Meningococcal septicaemia, also called meningococcaemia, refers to a sudden onset of a bloodstream infection.

Complications include limb or hearing loss, cognitive dysfunction, visual impairment, educational difficulties, developmental delays, motor nerve deficits, seizure disorders, and possibly death.

Tiny, but deadly

The bacteria Neisseria meningitidis is the culprit behind meningococcal septicaemia. It can also cause meningitis and pneumonia.

It is endemic to the “meningitis belt” of sub-Saharan Africa, and can easily live in the upper respiratory tract of healthy humans without causing illness.

Anyone visiting these areas may become a carrier who unwittingly spreads the disease.

The UK National Institute of Health and Care Excellence states that N. meningitidis causes bacterial meningitis in one out of seven cases, or septicaemia in one of four cases, or as a combination in three out of five cases (Source: Meningitis [bacterial] and meningococcal septicaemia in under 16s: recognition, diagnosis and management).

In Malaysia, although bacterial sepsis accounts for almost 8% of newborn deaths (babies under 28 days) [Statistics on Causes of Death, Malaysia, 2017], it should not be taken lightly. Meningococcal septicaemia (and meningitis) can cause death in hours.

Survivors have also been known to suffer from long-term after-effects such as memory loss or difficulty retaining information, lack of concentration, clumsiness or problems with physical co-ordination, arthritis or joint stiffness, physical scarring of skin, possible loss of limbs (fingers, toes, arms or legs), and possible damage to lungs or kidneys.

Who are at risk?

Babies and toddlers up to five years old are at risk due to their less mature immune system; others include teenagers/young adults who live in dormitories and share food/drinks with others, and the elderly.

Signs and symptoms include the following:

• Fever

• Fatigue

• Vomiting

• Cold hands and feet

• Chills

• Severe aches or pain in the muscles, joints, chest or abdomen (belly)

• Rapid breathing

• Diarrhoea

• In the later stages, a dark purple rash

infection of the blood, meningococcal septicaemia, Neisseria meningitidis, meningococcaemia, vaccination,

Prevention is the best cure, and meningococcaemia can be prevented by vaccination. — AP

The glass test

You can use the “glass test” to check whether the rash is an indication of meningococcaemia or not.

A regular rash will blanch (or fade) under pressure from a glass held against it. The purpuric rash of meningococcaemia will not blanch.

Be alert and don’t be afraid to seek immediate medical attention if you suspect your child has meningococcaemia.

The early signs/symptoms can be non-specific, making it difficult to distinguish from other less dangerous infections.

However, if no attention is given to it, matters can quickly escalate (in as little as 24-48 hours), with more specific (and severe) signs and symptoms appearing over time.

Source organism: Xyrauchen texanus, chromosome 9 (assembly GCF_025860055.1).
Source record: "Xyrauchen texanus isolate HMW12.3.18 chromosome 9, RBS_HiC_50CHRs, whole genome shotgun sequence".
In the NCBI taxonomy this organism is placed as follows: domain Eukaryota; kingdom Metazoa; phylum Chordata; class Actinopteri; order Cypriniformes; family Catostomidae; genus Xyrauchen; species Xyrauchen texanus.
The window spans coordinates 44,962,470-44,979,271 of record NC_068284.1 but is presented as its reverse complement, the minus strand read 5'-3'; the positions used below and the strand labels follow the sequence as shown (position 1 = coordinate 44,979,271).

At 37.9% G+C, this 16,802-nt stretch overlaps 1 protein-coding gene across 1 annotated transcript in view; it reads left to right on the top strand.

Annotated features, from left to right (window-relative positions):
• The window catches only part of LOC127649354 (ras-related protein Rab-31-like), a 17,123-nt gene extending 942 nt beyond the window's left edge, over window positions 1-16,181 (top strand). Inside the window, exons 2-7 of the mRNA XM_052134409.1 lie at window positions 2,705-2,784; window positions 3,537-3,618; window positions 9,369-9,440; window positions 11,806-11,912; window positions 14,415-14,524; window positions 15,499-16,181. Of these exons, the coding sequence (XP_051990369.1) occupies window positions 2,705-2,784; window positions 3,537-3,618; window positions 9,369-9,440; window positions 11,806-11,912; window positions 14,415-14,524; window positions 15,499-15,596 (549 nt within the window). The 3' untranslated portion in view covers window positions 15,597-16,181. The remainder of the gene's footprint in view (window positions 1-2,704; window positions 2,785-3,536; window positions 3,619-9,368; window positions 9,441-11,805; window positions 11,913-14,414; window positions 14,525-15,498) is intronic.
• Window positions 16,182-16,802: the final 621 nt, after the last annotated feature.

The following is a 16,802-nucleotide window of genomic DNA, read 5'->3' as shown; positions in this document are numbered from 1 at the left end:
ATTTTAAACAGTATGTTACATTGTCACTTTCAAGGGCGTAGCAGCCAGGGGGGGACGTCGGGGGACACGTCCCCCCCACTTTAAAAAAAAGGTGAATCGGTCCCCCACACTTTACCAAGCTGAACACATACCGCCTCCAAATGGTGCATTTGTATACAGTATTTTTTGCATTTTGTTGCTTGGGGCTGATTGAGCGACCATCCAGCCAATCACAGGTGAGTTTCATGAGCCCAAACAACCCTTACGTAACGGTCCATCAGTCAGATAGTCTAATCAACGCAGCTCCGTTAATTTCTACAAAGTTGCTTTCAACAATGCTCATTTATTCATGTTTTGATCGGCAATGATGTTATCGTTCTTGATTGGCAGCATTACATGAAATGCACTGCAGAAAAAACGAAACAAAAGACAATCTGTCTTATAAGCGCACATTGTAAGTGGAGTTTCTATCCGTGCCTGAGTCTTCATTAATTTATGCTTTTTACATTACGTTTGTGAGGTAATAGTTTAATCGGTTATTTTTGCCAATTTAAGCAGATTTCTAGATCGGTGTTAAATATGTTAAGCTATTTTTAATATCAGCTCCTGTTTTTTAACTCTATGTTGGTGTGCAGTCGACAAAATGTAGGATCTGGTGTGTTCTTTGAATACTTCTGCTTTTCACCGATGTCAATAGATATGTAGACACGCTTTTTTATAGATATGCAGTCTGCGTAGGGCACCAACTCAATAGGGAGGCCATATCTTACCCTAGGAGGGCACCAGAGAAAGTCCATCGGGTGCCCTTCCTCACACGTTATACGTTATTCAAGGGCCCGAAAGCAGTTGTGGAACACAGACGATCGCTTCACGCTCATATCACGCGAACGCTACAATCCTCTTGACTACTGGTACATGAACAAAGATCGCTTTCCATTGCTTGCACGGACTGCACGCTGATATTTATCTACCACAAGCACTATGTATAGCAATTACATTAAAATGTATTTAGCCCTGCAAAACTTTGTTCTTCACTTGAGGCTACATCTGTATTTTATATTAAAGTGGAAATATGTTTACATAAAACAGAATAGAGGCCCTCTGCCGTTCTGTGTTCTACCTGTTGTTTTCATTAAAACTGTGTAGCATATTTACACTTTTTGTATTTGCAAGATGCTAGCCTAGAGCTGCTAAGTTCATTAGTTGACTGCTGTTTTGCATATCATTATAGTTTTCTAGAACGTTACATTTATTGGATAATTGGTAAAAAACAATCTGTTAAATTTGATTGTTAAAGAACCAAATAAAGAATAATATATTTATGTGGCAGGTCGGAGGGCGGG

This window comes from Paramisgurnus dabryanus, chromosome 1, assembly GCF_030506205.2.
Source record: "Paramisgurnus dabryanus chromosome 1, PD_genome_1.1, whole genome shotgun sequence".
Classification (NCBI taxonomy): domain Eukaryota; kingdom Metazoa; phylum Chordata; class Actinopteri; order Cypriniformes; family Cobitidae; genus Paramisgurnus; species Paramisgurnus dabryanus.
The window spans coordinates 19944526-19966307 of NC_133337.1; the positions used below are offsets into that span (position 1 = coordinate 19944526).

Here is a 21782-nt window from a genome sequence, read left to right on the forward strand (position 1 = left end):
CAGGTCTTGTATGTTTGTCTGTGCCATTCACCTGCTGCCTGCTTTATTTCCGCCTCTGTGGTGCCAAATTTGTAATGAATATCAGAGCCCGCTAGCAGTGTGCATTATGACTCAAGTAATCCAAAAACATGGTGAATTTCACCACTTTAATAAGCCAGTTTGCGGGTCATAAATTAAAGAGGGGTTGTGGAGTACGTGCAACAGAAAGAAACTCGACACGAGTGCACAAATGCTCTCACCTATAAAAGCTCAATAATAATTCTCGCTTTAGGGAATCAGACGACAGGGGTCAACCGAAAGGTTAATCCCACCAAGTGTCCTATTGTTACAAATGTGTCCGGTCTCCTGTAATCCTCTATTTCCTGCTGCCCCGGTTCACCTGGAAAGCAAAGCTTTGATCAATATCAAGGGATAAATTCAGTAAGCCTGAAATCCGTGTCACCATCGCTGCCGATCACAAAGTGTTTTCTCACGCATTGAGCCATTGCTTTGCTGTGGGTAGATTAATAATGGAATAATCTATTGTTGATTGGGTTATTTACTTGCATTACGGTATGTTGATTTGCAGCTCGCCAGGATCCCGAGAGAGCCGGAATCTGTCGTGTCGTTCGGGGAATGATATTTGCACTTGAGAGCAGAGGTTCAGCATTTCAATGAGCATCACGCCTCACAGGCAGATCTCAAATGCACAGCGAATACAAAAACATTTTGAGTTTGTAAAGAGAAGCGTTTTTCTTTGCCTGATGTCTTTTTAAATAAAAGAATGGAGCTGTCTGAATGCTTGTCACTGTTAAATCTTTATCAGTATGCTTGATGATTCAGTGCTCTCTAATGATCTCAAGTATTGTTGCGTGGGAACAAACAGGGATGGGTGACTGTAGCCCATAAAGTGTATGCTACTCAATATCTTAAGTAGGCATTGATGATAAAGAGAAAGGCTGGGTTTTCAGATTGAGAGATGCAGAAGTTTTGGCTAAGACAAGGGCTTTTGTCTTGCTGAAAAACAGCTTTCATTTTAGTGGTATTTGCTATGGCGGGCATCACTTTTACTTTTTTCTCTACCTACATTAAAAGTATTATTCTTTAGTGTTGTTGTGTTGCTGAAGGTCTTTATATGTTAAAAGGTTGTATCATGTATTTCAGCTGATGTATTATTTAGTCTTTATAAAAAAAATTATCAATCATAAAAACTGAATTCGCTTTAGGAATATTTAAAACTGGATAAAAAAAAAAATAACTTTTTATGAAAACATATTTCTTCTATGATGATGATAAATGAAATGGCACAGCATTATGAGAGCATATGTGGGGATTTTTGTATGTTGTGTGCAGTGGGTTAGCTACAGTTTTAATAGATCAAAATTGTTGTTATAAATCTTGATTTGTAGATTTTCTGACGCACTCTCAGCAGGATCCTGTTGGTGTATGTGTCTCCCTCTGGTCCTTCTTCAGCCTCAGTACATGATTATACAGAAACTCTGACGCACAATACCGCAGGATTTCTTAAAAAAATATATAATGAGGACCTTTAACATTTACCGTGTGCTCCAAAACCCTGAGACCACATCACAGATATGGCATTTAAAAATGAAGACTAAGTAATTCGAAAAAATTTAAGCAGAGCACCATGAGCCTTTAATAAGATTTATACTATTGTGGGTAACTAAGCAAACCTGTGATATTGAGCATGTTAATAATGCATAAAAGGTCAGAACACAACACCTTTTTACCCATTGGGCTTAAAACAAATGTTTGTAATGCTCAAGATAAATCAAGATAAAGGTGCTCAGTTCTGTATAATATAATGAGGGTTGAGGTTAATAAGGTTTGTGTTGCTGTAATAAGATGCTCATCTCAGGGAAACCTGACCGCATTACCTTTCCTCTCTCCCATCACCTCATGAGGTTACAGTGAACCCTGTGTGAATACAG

Don’t be a statistic

Early medical intervention can give your child a higher chance of survival.

However, there is a very real risk of permanent physical consequences such as amputation of fingers, toes, arms or legs (due to a lack of blood circulation to these body parts), severe scarring due to skin grafts, and other mental effects such as loss of memory.

Prevention is the best cure, and meningococcaemia can be prevented by immunisation.

Other steps you can take to minimise your child’s risk is by practising (and teaching him) good hygiene to reduce the spread of bacteria. Avoid sharing food or drink, and toothbrushes as well.

Speak with your paediatrician or doctor at once to learn your options for protecting yourself and your family from this deadly threat.

Although it is not a common disease, its severity means that you should not be lax and assume that it will not happen to you.

Take action by getting vaccinated.

Datuk Dr Zulkifli Ismail is the Asia Pacific Paediatric Association secretary-general and Positive Parenting Management Committee chairman. This article is courtesy of the Malaysian Paediatric Association’s Positive Parenting programme in collaboration with expert partners. For further information, please email or visit The information provided is for educational and communication purposes only and it should not be construed as personal medical advice. Information published in this article is not intended to replace, supplant or augment a consultation with a health professional regarding the reader’s own medical care. The Star does not give any warranty on accuracy, completeness, functionality, usefulness or other assurances as to the content appearing in this column. The Star disclaims all responsibility for any losses, damage to property or personal injury suffered directly or indirectly from reliance on such information.